[This is an Editorial Note from the upcoming issue of Health & Development on violence from CCHF. It is a publication with an august history, and we are humbled to make some contributions from this blog. More to come.]
So they brought to the people of Israel a bad report of the land that they had spied out, saying, “The land, through which we have gone to spy it out, is a land that devours its inhabitants, and all the people that we saw in it are of great height. And there we saw the Nephilim (the sons of Anak, who come from the Nephilim), and we seemed to ourselves like grasshoppers, and so we seemed to them.” – Initial report of the spies in Canaan, Numbers 13:32-33
I grew up in the suburbs and had never seen or heard a firearm discharged. That changed once I moved into inner city Wilmington. Here, gun violence escalated enough in 2012 to earn the city a top ranking as “worst place to raise your children” by Parenting Magazine. When I first moved in, our block regularly listened to gunfire at night. Neighbors, patients, and friends have told me accounts of being shot in the face, pistol-whipped, and threatened at gunpoint. My most reliable and informative witnesses have been children, a fact that continues to disturb me.
I thought this abrupt transition from suburban tranquility to the urban warzone was simply my own experience in changing geography and socioeconomics. But perhaps these perspective shifts over the past two years also reflect the national one. As the fundamental character of American society has changed, so has the scope of gun violence. Inner cities such as Camden and Detroit implode while small towns like Columbine, Aurora, and Newtown wish they could have remained relatively anonymous. Though we are stunned, we are no longer surprised by stories of mass shootings in malls, naval shipyards, elementary schools, or theaters. For better or for worse, our collective experience in gun violence has been diversifying.
While assembling these narratives on violence, there were a number of things I found disturbing. Some of them were to be expected: descriptions of fathers bleeding to death on front doorsteps, of teenagers shooting and being shot, of muggings and mourning mothers, of impromptu first aid hastily applied to street battle victims. What I did not expect was how casual and plentiful these narratives would be. Descriptions of horrific events used plain language and simple wording, typically sounding understated and almost flippant in comparison to how graphic and traumatic the actions themselves were. And I did not have to search far to find these stories; in fact, they were commonplace.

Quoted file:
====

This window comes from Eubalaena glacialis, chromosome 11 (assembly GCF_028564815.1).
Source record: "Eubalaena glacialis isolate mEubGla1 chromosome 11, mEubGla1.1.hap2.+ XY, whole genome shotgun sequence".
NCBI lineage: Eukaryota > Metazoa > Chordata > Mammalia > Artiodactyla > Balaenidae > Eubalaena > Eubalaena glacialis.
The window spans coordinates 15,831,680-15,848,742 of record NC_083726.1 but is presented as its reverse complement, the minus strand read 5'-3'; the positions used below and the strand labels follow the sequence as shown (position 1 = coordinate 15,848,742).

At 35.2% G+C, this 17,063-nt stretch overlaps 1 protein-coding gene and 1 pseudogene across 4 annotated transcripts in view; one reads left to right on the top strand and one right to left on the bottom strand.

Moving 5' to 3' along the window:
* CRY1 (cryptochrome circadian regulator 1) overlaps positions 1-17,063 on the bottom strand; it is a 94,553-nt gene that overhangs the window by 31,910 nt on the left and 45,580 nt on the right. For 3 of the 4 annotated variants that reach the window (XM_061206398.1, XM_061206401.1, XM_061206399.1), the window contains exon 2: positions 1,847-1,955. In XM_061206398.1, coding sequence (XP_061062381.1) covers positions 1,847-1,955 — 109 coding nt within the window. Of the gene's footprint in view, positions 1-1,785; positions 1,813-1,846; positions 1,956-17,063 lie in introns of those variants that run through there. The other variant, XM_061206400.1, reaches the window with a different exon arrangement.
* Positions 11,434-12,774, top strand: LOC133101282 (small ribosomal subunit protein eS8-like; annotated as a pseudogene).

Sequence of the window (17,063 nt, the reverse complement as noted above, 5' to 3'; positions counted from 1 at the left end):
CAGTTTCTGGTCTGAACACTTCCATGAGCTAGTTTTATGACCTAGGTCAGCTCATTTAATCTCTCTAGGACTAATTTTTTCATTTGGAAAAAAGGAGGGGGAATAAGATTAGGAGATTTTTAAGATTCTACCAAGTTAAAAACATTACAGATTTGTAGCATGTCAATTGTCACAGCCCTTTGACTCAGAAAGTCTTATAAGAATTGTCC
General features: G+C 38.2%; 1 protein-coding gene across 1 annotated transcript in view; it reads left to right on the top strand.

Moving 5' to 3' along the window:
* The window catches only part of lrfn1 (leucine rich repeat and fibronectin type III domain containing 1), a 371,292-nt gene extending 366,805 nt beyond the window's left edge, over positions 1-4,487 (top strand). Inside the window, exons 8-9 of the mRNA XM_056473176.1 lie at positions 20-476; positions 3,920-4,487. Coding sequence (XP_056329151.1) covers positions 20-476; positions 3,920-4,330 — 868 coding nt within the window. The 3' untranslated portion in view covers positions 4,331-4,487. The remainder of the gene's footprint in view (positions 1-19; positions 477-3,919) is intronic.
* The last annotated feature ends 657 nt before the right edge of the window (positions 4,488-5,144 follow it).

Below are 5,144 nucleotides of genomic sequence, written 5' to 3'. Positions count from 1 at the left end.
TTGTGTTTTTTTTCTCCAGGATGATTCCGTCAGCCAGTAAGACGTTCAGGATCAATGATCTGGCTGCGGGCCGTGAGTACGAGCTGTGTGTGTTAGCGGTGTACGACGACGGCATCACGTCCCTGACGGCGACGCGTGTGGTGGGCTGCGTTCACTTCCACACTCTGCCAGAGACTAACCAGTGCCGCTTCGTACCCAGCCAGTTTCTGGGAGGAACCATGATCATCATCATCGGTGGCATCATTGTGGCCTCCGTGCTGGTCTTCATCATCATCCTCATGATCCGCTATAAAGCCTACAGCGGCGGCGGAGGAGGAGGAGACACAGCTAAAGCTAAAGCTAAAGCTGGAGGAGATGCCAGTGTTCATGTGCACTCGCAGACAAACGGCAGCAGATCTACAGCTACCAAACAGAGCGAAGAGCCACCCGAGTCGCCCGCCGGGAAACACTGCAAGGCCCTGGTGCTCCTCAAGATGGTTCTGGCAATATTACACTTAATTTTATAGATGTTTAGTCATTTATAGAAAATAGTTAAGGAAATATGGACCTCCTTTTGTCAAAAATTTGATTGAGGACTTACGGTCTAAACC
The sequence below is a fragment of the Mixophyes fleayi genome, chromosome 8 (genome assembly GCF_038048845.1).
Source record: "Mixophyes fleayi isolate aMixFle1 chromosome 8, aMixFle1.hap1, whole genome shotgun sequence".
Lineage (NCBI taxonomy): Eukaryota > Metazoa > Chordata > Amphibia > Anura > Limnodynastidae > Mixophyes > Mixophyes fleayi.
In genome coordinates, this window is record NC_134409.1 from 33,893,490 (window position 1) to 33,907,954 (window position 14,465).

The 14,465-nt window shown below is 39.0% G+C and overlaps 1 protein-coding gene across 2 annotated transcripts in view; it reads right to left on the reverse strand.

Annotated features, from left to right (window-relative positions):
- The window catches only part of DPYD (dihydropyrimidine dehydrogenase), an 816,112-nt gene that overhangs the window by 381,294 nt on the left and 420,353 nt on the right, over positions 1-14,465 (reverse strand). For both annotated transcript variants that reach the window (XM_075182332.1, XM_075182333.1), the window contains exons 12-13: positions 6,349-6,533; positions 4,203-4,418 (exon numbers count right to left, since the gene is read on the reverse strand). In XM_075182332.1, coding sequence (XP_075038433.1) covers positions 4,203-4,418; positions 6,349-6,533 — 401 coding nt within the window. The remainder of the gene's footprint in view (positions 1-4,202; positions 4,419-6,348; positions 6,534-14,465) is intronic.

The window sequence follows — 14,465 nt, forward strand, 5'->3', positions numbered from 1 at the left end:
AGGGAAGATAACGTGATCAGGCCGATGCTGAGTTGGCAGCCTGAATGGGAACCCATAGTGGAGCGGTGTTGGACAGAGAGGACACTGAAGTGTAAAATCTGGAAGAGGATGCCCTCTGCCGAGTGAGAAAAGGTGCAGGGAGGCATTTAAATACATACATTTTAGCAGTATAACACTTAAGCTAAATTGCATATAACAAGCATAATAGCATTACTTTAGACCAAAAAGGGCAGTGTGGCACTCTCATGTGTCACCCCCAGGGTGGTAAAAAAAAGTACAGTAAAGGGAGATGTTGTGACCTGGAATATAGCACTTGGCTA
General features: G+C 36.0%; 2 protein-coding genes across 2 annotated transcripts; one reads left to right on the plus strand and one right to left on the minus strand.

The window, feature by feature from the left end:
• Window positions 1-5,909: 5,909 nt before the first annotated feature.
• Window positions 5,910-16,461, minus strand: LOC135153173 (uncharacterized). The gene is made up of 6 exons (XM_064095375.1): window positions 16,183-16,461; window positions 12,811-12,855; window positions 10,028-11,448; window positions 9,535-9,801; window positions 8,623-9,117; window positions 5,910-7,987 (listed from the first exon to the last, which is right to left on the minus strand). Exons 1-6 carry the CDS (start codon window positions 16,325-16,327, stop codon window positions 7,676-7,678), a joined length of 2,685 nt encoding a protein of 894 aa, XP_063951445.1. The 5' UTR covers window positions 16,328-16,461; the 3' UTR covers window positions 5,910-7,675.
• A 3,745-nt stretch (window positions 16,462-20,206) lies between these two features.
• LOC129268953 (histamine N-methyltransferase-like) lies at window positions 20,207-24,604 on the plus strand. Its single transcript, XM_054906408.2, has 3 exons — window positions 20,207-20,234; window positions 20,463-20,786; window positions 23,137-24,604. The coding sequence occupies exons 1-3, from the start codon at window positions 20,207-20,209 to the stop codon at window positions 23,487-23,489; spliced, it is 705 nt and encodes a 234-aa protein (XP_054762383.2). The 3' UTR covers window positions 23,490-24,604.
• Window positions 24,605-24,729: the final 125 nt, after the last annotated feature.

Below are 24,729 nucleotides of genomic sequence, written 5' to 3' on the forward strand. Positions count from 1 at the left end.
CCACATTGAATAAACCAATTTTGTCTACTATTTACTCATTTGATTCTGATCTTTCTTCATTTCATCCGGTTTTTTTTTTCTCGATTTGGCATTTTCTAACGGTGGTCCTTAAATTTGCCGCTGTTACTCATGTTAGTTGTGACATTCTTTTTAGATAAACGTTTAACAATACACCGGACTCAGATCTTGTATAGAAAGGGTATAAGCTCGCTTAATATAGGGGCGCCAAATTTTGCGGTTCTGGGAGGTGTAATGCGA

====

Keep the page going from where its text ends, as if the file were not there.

As the reach of gun violence has broadened and deepened, we might have expected to find ourselves unified in thoughtfulness and purpose. Yet somehow, the issue of gun violence remains difficult to talk about in both the national and the personal discourse. Somehow, it remains intrinsically and increasingly polarized and fragmentary.
Gun violence will never become something “normal,” even as our world becomes more saturated with it. As disparate socioeconomic groups are brought into closer proximity through urbanization (and gentrification even), so will the victims of gun violence. Though the narratives here are overwhelmingly about experiences with inner city gun violence, many were written by people who grew up elsewhere. To this extent, they collectively serve as bridging perspectives that contextualize otherwise sensational stories. Donovan Lloyd shares about his experiences growing up in inner city Wilmington, Delaware. Angela Strange describes her life as a “street momma to all the hustlers and gang members” in a particularly violent section of Washington, DC. Deborah M, a healthcare worker in North Philadelphia, writes about the goodness of life while living in a neighborhood rife with community violence. And Joey Patrick relates his own transformation in ministering to both a victim and a perpetrator of gun violence, all from his own front porch.
What is most unifying about these narratives is that they are fiercely and deeply centered on community and Jesus Christ. They are less about guns than they are about people and neighbors and street blocks. They are stories by those who have followed the call of the Lord into these communities plagued by gun violence, drug trafficking, and other “Nephilim” in Canaan, a land filled with threat and intimidation that seems to devour its inhabitants. We might have expected their stories to sound like the Israelites:
Then all the congregation raised a loud cry, and the people wept that night. And all the people of Israel grumbled against Moses and Aaron. The whole congregation said to them, “Would that we had died in the land of Egypt! Or would that we had died in this wilderness! Why is the Lord bringing us into this land, to fall by the sword? Our wives and our little ones will become a prey. Would it not be better for us to go back to Egypt?” – Numbers 14:6-9
And yet the accounts that emerge here are exceedingly good. They are stories of redemption, hope, and purpose even as they are characterized by trauma. They provide a much-needed perspective about what it is like to live in the midst of a violent world and to embrace it lovingly, willingly, and without fear, characteristics that are scarce in the heated political discourse. Please read and share.
And Joshua the son of Nun and Caleb the son of Jephunneh, who were among those who had spied out the land, tore their clothes and said to all the congregation of the people of Israel, “The land, which we passed through to spy it out, is an exceedingly good land. If the Lord delights in us, he will bring us into this land and give it to us, a land that flows with milk and honey. Only do not rebel against the Lord. And do not fear the people of the land, for they are bread for us. Their protection is removed from them, and the Lord is with us; do not fear them.” – Numbers 14:6-9